Polymer matrix composites (PMCs) offer much to the Army for ballistic protection for personnel, equipment, emplacements, and vehicles. The challenges are to learn how to make very high quality material at a controlled, low cost and to understand and improve upon dynamic response for these materials. The U.K., France, Canada, Germany, and Japan all have broad capabilities and research in PMCs. Israel, Spain, and South Korea have important and growing capabilities.

Fire retarding materials for vehicles are of significance to the Army to protect personnel from conflagrations and to allow Army assets to return to operation as rapidly as possible. These materials are essential in order to enable Army systems to perform under battlefield conditions. This capability allows for sustainability of vehicles involved in force projection and advanced land combat. In addition to fire retardancy, these materials must be easily applied to vehicles and also not produce toxic products when experiencing high temperatures. The countries with strong capabilities in these areas are the U.K., France, and Israel.

Wear and corrosion cost the Army several billion dollars each year due to premature failures, excessive wear of systems and components, application and removal of protective coatings and paints, and the need to have high spares inventories to meet all of these challenges. Corrosion control and avoidance is a challenging scientific area, as is tribology (the study of surfaces in contact). Elements of materials science, chemistry, and mechanics enter into understanding these systems–defined problem areas. These areas are exceptionally important for maintainability and affordability, in terms of life–cycle costs for Army systems. Nearly all industrialized nations have programs of some extent in wear and corrosion. The strongest are in the U.K., Germany, Japan, France, Sweden, and Switzerland with niche capabilities existing elsewhere.

c. Explosives and Propellants

Basic research is often undertaken to solve problems of explosive and propellant effectiveness or to compile properties sufficient to improve detection or identification. Army applications include the basic outgassing chemistry for detection of mines and charges. Chemistry used to mimic vehicle IR signatures is applicable to decoy flares. Chemistry of propellant bonding provides insight into the life–cycle projections for Army missile systems. Germany, with a world–class tradition of expertise in chemistry, leads in most of these areas. Traditional leadership in the U.K. across broad chemistry areas is fertile for international interest. Japan’s space interest promote expertise in missile propellants. Long–term military requirements underscore ongoing basic research in Israel, Singapore, and Korea. Research in the FSU suffers from lack of operating capital.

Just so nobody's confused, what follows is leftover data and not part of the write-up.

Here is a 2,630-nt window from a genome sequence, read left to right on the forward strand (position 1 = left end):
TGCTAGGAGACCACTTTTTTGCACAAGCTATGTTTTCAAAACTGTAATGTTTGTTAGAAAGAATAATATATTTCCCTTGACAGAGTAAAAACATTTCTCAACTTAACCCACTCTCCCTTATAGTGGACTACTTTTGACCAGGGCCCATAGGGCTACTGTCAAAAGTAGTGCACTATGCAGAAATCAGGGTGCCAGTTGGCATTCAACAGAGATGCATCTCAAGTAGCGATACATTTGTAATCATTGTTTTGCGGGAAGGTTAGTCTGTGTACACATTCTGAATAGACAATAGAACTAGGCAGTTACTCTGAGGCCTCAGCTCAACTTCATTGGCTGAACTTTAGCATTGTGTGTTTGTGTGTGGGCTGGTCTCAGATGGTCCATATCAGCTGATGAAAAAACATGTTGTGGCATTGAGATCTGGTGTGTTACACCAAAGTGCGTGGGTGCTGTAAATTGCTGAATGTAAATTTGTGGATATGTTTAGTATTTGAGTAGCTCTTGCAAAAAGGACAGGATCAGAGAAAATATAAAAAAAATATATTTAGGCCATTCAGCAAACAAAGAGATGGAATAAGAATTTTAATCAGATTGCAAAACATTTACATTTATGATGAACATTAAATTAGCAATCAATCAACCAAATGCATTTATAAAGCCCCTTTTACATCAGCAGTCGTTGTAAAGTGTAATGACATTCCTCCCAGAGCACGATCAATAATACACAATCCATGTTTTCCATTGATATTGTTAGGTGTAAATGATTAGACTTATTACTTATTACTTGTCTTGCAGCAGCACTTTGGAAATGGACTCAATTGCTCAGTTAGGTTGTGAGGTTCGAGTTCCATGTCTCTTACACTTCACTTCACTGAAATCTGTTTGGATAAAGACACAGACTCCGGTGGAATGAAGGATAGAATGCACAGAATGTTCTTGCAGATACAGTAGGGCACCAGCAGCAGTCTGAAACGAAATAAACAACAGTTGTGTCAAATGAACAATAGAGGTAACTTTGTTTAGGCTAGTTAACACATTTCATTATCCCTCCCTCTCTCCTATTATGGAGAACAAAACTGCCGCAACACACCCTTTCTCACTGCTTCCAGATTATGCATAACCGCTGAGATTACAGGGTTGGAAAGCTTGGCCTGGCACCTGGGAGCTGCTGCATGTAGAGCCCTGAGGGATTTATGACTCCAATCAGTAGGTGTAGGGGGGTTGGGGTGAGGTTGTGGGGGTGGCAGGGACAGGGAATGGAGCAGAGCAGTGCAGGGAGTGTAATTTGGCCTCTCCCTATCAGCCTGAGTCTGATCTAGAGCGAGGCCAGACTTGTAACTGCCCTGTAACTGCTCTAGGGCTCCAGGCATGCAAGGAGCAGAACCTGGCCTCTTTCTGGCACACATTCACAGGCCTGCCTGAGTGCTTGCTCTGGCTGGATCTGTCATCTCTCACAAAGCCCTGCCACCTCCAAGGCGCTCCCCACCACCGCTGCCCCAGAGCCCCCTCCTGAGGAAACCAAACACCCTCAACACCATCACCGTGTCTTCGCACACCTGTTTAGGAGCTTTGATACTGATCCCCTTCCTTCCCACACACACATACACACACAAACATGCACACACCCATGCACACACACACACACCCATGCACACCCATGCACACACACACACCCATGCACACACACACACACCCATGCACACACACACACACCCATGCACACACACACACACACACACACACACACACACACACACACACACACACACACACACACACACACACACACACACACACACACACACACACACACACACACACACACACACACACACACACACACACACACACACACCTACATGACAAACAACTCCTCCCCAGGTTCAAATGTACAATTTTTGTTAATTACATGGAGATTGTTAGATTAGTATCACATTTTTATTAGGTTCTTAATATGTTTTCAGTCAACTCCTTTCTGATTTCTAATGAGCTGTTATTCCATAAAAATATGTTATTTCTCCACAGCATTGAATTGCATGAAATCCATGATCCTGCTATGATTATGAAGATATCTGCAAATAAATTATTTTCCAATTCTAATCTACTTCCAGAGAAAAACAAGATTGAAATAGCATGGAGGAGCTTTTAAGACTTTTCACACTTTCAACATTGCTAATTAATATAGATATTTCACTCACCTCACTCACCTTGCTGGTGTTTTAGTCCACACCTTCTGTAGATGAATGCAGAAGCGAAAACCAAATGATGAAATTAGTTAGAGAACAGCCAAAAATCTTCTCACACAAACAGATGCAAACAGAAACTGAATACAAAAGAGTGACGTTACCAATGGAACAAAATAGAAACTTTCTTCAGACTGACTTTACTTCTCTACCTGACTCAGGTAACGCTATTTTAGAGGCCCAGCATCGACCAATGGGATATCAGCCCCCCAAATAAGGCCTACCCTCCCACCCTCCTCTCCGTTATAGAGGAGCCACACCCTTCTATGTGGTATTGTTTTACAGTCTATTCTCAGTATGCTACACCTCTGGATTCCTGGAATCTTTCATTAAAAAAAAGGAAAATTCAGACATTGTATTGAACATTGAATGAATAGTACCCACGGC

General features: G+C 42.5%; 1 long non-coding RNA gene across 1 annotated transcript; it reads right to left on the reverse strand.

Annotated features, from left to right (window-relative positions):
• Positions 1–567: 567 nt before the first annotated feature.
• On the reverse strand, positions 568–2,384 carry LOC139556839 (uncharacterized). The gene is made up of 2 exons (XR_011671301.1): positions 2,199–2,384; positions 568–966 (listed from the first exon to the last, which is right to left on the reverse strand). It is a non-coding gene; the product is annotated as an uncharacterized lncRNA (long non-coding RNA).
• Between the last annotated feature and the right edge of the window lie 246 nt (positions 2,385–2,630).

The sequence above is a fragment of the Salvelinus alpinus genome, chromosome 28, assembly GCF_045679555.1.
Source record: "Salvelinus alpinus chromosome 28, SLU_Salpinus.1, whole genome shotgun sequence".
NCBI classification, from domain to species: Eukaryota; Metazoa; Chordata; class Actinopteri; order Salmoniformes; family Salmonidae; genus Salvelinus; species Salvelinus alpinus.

d. Soldier Power

Soldier power embraces a menu of appliances that provide the 21st century warrior with power sources and devices to enable advanced sensors, communications, and other man–portable weapons and devices. This suite of tools will enhance the soldier’s situational awareness and provide a selection of force applications tailored to varying situations. Power sources of importance include electrolytes for fuel cells and batteries of advanced and environmentally friendly types. The U.K., Germany, and France are leaders in these technologies with Japan close behind. All of these countries have significant programs in the development of nickel metal hydride (Ni–M–H) and Li batteries. Russia, Canada, and Israel have significant capabilities as well.